Kampala, 20th/October/2014; The High Court of Uganda at Kampala has ordered the Buganda Road Chief Magistrate, Lilian Buchyana to allow journalists and the public to report and attend the trial of Ronald Poteri who is accused of leaking secret audio recordings between the Inspector General of Police Maj. Gen Kale Kayihura and some ruling National Resistance Movement (NRM) party youths.
Lady Justice Lydia Mugambe, said that the trial Magistrate acted unreasonably and unfairly in the process of making her ruling, adding that she committed an illegality, was irrational and her decision is clothed in procedural impropriety.
On 25th June 2014, the Buganda Road Chief Magistrate Lillian Buchyana ordered for an in-camera trial upon an application made by the prosecution led by Anguzu Lino to exclude journalists and the public from attending the trial of Poteri citing national security. Journalists, through their umbrella body, Uganda Court Reporters’ Association (UCRA) challenged the Magistrate’s order through their lawyers Catherine Anite of HRNJ-Uganda, Isaac Kimaze Ssemakadde of Centre for Legal Aid, and Kibirango Peter who argued that Buchyana’s decision was illegal, irrational and improper. They further argued that Poteri’s trial was a case of public interest and that the prosecution had failed to adduce evidence to show how a public trial would jeopardize national security.
“I hereby quash the ruling/decision of the Learned Trial Magistrate of 25 June 2014, ordering in-camera proceedings in Criminal Case No. 303 of 2014 against Poteri Ronald”, read Mugambe’s Judgment in part adding that “any proceedings carried out under this ruling or order are also accordingly quashed”.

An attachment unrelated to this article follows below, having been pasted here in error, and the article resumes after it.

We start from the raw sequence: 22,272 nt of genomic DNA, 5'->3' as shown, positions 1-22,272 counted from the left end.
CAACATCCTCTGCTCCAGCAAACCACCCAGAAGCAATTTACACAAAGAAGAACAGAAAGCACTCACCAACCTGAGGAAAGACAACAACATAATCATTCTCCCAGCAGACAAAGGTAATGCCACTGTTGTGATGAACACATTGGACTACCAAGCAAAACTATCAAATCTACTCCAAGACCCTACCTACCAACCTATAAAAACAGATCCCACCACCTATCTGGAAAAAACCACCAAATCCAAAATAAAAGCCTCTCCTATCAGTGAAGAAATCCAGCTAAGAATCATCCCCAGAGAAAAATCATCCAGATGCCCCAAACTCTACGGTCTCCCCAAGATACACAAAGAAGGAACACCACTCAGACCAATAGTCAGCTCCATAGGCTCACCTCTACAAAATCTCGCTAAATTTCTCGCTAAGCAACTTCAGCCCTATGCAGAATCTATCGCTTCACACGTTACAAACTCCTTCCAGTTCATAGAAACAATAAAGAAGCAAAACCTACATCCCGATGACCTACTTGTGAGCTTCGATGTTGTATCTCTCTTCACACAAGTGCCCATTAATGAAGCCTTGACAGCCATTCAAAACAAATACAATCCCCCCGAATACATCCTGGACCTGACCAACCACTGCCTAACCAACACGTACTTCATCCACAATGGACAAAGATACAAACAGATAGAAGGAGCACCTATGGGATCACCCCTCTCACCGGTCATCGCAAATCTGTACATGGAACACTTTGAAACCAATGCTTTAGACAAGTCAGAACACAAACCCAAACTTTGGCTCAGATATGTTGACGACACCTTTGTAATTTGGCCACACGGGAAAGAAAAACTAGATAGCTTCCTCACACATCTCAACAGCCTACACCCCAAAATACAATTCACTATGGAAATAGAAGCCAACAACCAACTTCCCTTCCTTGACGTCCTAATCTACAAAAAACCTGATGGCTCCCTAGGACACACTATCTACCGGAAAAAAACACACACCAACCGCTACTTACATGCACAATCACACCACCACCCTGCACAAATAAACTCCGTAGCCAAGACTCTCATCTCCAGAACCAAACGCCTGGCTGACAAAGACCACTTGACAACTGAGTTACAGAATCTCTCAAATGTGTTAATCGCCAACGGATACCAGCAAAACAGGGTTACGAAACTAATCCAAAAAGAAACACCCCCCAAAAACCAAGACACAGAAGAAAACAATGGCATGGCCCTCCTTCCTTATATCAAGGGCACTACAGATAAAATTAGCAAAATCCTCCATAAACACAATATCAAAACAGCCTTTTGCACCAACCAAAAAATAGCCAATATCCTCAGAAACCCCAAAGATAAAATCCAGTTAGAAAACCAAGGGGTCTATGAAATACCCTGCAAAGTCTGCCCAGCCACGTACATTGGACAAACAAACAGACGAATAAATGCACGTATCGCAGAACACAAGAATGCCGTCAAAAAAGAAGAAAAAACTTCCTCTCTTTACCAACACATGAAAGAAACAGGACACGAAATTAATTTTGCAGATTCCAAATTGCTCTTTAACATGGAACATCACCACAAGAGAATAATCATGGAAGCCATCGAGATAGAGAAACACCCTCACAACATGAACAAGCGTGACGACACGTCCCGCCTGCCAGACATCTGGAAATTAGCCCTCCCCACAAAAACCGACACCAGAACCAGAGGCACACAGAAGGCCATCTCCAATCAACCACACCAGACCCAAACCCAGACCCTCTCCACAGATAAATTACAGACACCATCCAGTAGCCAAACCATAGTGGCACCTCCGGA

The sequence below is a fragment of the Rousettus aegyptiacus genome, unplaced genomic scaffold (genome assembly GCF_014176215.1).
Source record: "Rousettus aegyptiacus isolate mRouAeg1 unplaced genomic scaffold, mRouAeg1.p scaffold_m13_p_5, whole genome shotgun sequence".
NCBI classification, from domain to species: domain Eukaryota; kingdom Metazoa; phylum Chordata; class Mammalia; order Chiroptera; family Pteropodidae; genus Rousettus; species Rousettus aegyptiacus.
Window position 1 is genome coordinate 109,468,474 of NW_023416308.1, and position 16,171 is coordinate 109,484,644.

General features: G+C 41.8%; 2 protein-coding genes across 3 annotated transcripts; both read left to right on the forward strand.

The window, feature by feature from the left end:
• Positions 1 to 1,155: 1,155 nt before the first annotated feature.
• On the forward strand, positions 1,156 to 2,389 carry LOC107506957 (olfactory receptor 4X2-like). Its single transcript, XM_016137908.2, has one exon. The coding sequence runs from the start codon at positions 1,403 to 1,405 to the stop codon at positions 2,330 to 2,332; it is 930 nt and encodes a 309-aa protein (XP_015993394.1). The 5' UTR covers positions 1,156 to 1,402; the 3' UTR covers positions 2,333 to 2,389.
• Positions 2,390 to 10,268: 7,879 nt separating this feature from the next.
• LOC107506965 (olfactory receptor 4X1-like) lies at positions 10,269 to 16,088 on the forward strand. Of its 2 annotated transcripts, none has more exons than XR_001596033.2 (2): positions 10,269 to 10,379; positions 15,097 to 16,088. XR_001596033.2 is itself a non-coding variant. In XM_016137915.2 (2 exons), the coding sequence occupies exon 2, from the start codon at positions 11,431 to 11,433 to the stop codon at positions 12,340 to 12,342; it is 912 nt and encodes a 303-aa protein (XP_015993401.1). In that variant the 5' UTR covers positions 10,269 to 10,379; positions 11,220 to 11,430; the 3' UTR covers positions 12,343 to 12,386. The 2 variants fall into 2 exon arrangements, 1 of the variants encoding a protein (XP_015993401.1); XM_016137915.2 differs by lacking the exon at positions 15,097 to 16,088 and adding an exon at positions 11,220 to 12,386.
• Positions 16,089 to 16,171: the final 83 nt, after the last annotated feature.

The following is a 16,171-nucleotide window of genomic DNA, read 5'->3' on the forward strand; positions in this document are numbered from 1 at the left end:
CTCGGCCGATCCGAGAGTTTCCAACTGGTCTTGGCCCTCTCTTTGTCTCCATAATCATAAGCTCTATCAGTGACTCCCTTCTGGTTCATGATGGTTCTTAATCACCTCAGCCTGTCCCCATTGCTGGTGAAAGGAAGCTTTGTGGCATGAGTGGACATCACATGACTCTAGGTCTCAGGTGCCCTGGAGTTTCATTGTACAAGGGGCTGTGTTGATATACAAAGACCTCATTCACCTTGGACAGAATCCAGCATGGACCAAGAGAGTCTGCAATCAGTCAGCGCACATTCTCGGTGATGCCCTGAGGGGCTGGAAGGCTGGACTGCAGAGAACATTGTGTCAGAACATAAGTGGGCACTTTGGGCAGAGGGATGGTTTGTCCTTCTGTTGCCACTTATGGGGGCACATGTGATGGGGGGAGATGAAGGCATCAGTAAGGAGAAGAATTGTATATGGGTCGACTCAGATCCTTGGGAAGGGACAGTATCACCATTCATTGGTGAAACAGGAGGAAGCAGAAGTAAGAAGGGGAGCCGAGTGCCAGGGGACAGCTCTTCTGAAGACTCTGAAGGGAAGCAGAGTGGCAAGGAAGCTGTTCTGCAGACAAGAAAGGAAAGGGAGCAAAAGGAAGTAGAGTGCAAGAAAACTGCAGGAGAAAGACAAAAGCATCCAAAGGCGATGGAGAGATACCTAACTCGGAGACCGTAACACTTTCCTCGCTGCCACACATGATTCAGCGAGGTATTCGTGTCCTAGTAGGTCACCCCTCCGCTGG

She noted that by virtue of Article 41 and 43, the trial magistrate was supposed to evaluate whether the request sought by the State was sufficient in a free and democratic society. “Moreover by giving such a blanket cover of in-camera proceedings for the entire trial, the Trial Magistrate sucked in the Defence case proceedings. Such in-camera proceedings for the Defence case should have been only at the request of the Defence if they felt it necessary.
“This is a landmark decision for the media in Uganda. As the eyes and ears for the public, journalists require unfettered access to courts of law so as to report on the process of dispensing justice. This is only possible if they are present in court. Closed justice is untenable in a democratic society unless exceptional circumstances are proved”, Said Robert Ssempala,HRNJ National Coordinator.